Various Greetings From Alabama
What dothese folks have in common? Nat King Cole. The Delmore Brothers. EmmylouHarris. W.C. Handy. Sonny James. Sam C. Phillips. Wilson Pickett. LionelRichie. Sun Ra. Toni Tenille.Dinah Washington. HankWilliams. Sure, they’ve all been involved in music, one way or another, andsome of them have made large contributions to our national heritage. But whatlinks them is even deeper. Answer in just a moment.
How aboutthese non-musicians: Helen Keller. Condoleezza Rice. Weary bus-passenger RosaParks. Actors Tallulah Bankhead and Jim Nabors. Novelist Harper Lee, author of'To Kill A Mockingbird.' Olympic runner Jesse Owens. Prize fighter Joe Louis.Hall of Fame baseball players Willie Mays and Hank Aaron.
The answer?Everyone on the list hails from the State of Alabama. And, needless to say, thelist could have been a lot longer.With the exception of jazz musician Sun Ra (who claimed to have been from theplanet Saturn), each one of these folks was proud of his or her heritage. AsAlabama license plates told us way back in 1955, Alabama is 'The Heart ofDixie.' As state nicknames go, that one isn’t bad. Alabama had previously triedfor 'The Cotton State' but just about every one of its neighbors had anobjection to that. Even earlier on, Alabama was known as 'The Lizard State.'None of its neighbors objected, but cooler heads prevailed.
Alabama andits native sons and daughters have played a major role in the development ofAmerican music and culture. If the aforementioned Ms. Parks hadn’t refused torelinquish her bus seat to a white man, Montgomery, Alabama might not havebecome a touchstone for the civil rights movement that blanketed the entiresouth and spread to the nation in the 1960s. In fact, try to imagine the pasthalf-century of American culture without the contributions of all the peoplelisted above. Just focus on Hank Williams and Sam Phillips (founder of SunRecords) and the face of American popular music and culture would be altogetherdifferent.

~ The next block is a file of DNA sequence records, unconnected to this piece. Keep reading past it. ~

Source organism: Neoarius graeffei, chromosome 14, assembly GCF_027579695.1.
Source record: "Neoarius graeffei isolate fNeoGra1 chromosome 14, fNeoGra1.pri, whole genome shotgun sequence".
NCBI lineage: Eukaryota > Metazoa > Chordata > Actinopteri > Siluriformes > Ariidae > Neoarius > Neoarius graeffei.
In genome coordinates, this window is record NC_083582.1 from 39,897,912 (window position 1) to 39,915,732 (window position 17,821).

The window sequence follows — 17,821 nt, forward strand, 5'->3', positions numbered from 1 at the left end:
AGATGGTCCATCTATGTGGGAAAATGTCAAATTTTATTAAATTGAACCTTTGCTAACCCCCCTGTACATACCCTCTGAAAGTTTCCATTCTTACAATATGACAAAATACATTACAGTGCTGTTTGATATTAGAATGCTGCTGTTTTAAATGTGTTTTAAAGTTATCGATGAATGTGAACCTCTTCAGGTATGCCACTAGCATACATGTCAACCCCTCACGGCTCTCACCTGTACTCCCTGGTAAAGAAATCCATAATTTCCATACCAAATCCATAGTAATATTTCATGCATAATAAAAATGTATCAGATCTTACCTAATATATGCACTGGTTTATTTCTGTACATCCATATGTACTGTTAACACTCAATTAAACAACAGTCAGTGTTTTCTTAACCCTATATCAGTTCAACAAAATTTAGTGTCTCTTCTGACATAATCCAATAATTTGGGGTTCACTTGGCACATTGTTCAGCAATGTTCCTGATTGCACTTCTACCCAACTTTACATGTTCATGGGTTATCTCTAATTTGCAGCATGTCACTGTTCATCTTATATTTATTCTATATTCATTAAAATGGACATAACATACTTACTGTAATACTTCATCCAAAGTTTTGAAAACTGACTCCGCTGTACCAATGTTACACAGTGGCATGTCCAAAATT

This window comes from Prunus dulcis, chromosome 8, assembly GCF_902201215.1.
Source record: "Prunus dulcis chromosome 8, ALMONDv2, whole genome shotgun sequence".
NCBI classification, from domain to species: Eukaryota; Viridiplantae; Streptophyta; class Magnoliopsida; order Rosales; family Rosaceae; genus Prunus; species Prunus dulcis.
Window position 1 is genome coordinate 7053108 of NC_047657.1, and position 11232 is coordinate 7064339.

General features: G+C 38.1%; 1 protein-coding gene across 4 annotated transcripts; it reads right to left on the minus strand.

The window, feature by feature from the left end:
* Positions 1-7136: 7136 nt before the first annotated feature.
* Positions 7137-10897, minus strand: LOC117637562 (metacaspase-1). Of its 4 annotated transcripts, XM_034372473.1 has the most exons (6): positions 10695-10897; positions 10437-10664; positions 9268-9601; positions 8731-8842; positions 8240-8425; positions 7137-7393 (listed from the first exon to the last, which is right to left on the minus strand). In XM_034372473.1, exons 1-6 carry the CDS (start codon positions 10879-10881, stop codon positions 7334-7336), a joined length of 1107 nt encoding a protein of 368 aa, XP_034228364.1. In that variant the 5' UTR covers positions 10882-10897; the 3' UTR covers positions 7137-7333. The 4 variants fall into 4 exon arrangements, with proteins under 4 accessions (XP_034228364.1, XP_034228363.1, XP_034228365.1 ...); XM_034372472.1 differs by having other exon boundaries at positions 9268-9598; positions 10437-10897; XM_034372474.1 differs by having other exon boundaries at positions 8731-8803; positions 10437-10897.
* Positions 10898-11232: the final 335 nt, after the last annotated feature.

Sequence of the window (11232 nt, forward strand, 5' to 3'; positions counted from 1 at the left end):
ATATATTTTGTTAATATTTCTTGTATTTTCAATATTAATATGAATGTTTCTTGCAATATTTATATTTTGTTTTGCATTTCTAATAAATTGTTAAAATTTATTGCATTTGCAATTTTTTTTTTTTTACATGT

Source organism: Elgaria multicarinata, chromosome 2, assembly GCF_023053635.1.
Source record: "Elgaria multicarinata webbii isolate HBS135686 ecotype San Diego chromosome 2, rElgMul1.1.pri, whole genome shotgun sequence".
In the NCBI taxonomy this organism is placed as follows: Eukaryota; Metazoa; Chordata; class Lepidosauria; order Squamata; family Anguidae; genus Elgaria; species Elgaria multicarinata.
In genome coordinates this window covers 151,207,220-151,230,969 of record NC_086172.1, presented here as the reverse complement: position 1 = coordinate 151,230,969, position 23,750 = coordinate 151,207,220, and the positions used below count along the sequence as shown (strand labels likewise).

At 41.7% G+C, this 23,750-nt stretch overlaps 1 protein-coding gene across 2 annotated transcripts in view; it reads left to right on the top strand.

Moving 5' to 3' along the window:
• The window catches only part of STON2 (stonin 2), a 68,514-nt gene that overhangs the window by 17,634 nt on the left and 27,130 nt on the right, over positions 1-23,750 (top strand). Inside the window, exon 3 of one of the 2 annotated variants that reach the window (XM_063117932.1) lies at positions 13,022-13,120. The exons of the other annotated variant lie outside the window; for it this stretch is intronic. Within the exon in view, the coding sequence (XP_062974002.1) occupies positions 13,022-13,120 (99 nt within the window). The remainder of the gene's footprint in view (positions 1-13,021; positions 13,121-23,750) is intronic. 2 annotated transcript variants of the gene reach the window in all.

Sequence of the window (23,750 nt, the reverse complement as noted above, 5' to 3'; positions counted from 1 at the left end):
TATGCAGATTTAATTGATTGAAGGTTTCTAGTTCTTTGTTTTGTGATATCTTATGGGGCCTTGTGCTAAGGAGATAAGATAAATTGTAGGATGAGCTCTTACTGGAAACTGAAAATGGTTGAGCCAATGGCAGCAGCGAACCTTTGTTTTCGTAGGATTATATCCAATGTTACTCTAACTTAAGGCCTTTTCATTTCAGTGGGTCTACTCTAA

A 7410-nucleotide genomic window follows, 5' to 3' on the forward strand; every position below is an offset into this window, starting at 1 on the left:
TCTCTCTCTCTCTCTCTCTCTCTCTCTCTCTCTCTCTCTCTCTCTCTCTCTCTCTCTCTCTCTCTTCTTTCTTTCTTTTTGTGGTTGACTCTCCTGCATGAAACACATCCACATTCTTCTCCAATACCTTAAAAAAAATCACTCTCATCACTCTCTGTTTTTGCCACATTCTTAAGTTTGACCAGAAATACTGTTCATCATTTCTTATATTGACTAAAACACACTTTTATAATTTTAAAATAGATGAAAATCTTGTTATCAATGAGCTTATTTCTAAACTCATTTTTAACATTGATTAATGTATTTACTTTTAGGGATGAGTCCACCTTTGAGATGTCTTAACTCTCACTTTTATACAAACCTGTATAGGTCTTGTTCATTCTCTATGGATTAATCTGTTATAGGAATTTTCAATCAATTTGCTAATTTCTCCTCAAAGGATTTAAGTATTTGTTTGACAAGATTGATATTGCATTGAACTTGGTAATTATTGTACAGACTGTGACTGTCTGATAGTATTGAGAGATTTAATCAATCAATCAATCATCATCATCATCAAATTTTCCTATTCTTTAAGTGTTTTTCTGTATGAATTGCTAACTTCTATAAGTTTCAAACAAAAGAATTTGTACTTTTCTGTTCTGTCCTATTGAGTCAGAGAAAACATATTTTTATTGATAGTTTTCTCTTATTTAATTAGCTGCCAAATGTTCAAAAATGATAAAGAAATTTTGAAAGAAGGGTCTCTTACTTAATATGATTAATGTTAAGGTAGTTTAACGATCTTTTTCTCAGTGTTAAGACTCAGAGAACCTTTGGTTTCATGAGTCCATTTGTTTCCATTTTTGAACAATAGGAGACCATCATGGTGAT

No one hasyet written a song about Alabama’s state flower, the lovely camellia, althoughthat flower has only been officially recognized since 1959 (a vintage laterthan many of the songs on this album). Before then, Alabama held the goldenrodas its state flower. Presumably a rash of allergic sneezing caused thelegislature to modify its selection. Likewise, the boll weevil doesn’t get anyattention on this CD, although the folks in Enterprise, Alabama erected astatue to the marauding insect in their town square, presumably acknowledginghis role in devastating their cotton crop and forcing the state to move to abroader agricultural base. Both Fats Domino and Brook Benton have enjoyed hitrecords about the boll weevil, but neither confined the insect to Alabama.
The songson this CD are a true musical smorgasbord. The achingly pure country harmony ofthe Louvin Brothers tells us about an Alabamathat may have all but disappeared in the past half century. That old-timecharm is also evident in Pee Wee King’s AlabamaMoon - a track that includes a lovely and unexpected 4-bar steel guitarsolo. Wilf Carter was from Nova Scotia, but that didn’t stop him from singingthe state’s praises (at breakneck tempo) on AlabamaSaturday Night. Likewise, Dick Curless, who grew up over a thousand milesnorth in Maine, uses his rich vocal style to tell us about his southern mama inOld Ramblin’ Alabama Me. Pop vocalistElla Mae Morse, who hailed from Texas, tells us all about Birmingham in a decidedly brassy big band style, while Bobby Baresings the poignant tale of Alabama Rose. Twoof the biggest hits on this collection are Red Foley’s Alabama Jubilee and Cowboy Copas’ Alabam, both of which crossed over the great divide and enjoyedsome pop as well as country music success.
Greetings From ... CD-Album-Series by Bear Family
Music about the US Staates re-released on CDs by Bear Family
Read more at: https://www.bear-family.com/bear-family/country-series/greetings-from/
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